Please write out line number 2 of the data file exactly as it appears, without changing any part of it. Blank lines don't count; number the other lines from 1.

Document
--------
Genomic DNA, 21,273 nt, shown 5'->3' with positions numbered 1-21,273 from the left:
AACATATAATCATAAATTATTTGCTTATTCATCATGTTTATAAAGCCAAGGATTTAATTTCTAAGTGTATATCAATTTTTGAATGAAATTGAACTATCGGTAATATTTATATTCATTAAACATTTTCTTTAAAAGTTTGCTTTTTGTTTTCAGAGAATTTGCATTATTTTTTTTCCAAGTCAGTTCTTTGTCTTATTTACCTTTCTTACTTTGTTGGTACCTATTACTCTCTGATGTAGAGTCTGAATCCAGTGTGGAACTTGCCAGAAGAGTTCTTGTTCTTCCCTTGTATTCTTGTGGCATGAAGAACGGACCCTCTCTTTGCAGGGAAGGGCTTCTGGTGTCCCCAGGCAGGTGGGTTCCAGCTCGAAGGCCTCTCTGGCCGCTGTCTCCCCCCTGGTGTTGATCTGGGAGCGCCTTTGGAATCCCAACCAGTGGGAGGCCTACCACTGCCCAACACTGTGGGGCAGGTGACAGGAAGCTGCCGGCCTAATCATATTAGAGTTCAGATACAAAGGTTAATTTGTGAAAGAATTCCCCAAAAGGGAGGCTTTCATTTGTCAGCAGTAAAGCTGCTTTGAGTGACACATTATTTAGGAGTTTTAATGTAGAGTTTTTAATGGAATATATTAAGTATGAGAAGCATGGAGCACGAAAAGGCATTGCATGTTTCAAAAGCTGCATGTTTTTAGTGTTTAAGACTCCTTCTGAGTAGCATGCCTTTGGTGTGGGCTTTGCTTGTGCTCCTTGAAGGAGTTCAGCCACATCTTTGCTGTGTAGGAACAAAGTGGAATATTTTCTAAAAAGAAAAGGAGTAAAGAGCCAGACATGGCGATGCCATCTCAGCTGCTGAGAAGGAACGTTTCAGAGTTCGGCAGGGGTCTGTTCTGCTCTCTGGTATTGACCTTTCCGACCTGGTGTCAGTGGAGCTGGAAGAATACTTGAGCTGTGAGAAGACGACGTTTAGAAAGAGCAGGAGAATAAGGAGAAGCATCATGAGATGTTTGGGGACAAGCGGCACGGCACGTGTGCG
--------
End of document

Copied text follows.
AACATATAATCATAAATTATTTGCTTATTCATCATGTTTATAAAGCCAAGGATTTAATTTCTAAGTGTATATCAATTTTTGAATGAAATTGAACTATCGGTAATATTTATATTCATTAAACATTTTCTTTAAAAGTTTGCTTTTTGTTTTCAGAGAATTTGCATTATTTTTTTTCCAAGTCAGTTCTTTGTCTTATTTACCTTTCTTACTTTGTTGGTACCTATTACTCTCTGATGTAGAGTCTGAATCCAGTGTGGAACTTGCCAGAAGAGTTCTTGTTCTTCCCTTGTATTCTTGTGGCATGAAGAACGGACCCTCTCTTTGCAGGGAAGGGCTTCTGGTGTCCCCAGGCAGGTGGGTTCCAGCTCGAAGGCCTCTCTGGCCGCTGTCTCCCCCCTGGTGTTGATCTGGGAGCGCCTTTGGAATCCCAACCAGTGGGAGGCCTACCACTGCCCAACACTGTGGGGCAGGTGACAGGAAGCTGCCGGCCTAATCATATTAGAGTTCAGATACAAAGGTTAATTTGTGAAAGAATTCCCCAAAAGGGAGGCTTTCATTTGTCAGCAGTAAAGCTGCTTTGAGTGACACATTATTTAGGAGTTTTAATGTAGAGTTTTTAATGGAATATATTAAGTATGAGAAGCATGGAGCACGAAAAGGCATTGCATGTTTCAAAAGCTGCATGTTTTTAGTGTTTAAGACTCCTTCTGAGTAGCATGCCTTTGGTGTGGGCTTTGCTTGTGCTCCTTGAAGGAGTTCAGCCACATCTTTGCTGTGTAGGAACAAAGTGGAATATTTTCTAAAAAGAAAAGGAGTAAAGAGCCAGACATGGCGATGCCATCTCAGCTGCTGAGAAGGAACGTTTCAGAGTTCGGCAGGGGTCTGTTCTGCTCTCTGGTATTGACCTTTCCGACCTGGTGTCAGTGGAGCTGGAAGAATACTTGAGCTGTGAGAAGACGACGTTTAGAAAGAGCAGGAGAATAAGGAGAAGCATCATGAGATGTTTGGGGACAAGCGGCACGGCACGTGTGCG